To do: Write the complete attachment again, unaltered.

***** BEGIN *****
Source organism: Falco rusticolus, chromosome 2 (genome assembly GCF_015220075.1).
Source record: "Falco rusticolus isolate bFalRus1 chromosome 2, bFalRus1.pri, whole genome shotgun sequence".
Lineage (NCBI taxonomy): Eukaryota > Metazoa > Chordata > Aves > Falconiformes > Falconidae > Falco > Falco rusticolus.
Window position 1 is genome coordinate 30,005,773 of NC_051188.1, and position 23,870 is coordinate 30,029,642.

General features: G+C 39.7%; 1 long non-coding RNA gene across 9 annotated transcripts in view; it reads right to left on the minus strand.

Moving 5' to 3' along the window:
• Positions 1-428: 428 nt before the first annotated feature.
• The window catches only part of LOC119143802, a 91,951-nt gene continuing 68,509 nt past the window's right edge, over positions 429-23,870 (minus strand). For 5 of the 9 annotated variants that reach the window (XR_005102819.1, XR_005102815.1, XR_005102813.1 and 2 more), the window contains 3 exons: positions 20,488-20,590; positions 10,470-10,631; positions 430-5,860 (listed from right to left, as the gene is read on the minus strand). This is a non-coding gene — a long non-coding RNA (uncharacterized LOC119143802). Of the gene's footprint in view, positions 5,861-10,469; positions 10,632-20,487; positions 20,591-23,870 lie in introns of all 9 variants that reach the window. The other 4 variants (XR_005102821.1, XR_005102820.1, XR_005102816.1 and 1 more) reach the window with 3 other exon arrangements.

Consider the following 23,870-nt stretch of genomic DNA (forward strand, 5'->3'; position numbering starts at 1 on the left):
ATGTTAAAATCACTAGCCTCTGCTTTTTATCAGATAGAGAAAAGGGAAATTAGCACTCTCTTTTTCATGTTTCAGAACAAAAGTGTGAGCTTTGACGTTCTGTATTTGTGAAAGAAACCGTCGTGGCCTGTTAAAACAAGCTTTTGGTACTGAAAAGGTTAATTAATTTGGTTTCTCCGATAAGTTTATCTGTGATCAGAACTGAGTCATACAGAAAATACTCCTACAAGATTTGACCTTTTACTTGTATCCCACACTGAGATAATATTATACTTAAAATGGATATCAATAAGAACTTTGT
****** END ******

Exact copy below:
Source organism: Falco rusticolus, chromosome 2 (genome assembly GCF_015220075.1).
Source record: "Falco rusticolus isolate bFalRus1 chromosome 2, bFalRus1.pri, whole genome shotgun sequence".
Lineage (NCBI taxonomy): Eukaryota > Metazoa > Chordata > Aves > Falconiformes > Falconidae > Falco > Falco rusticolus.
Window position 1 is genome coordinate 30,005,773 of NC_051188.1, and position 23,870 is coordinate 30,029,642.

General features: G+C 39.7%; 1 long non-coding RNA gene across 9 annotated transcripts in view; it reads right to left on the minus strand.

Moving 5' to 3' along the window:
• Positions 1-428: 428 nt before the first annotated feature.
• The window catches only part of LOC119143802, a 91,951-nt gene continuing 68,509 nt past the window's right edge, over positions 429-23,870 (minus strand). For 5 of the 9 annotated variants that reach the window (XR_005102819.1, XR_005102815.1, XR_005102813.1 and 2 more), the window contains 3 exons: positions 20,488-20,590; positions 10,470-10,631; positions 430-5,860 (listed from right to left, as the gene is read on the minus strand). This is a non-coding gene — a long non-coding RNA (uncharacterized LOC119143802). Of the gene's footprint in view, positions 5,861-10,469; positions 10,632-20,487; positions 20,591-23,870 lie in introns of all 9 variants that reach the window. The other 4 variants (XR_005102821.1, XR_005102820.1, XR_005102816.1 and 1 more) reach the window with 3 other exon arrangements.

Consider the following 23,870-nt stretch of genomic DNA (forward strand, 5'->3'; position numbering starts at 1 on the left):
ATGTTAAAATCACTAGCCTCTGCTTTTTATCAGATAGAGAAAAGGGAAATTAGCACTCTCTTTTTCATGTTTCAGAACAAAAGTGTGAGCTTTGACGTTCTGTATTTGTGAAAGAAACCGTCGTGGCCTGTTAAAACAAGCTTTTGGTACTGAAAAGGTTAATTAATTTGGTTTCTCCGATAAGTTTATCTGTGATCAGAACTGAGTCATACAGAAAATACTCCTACAAGATTTGACCTTTTACTTGTATCCCACACTGAGATAATATTATACTTAAAATGGATATCAATAAGAACTTTGT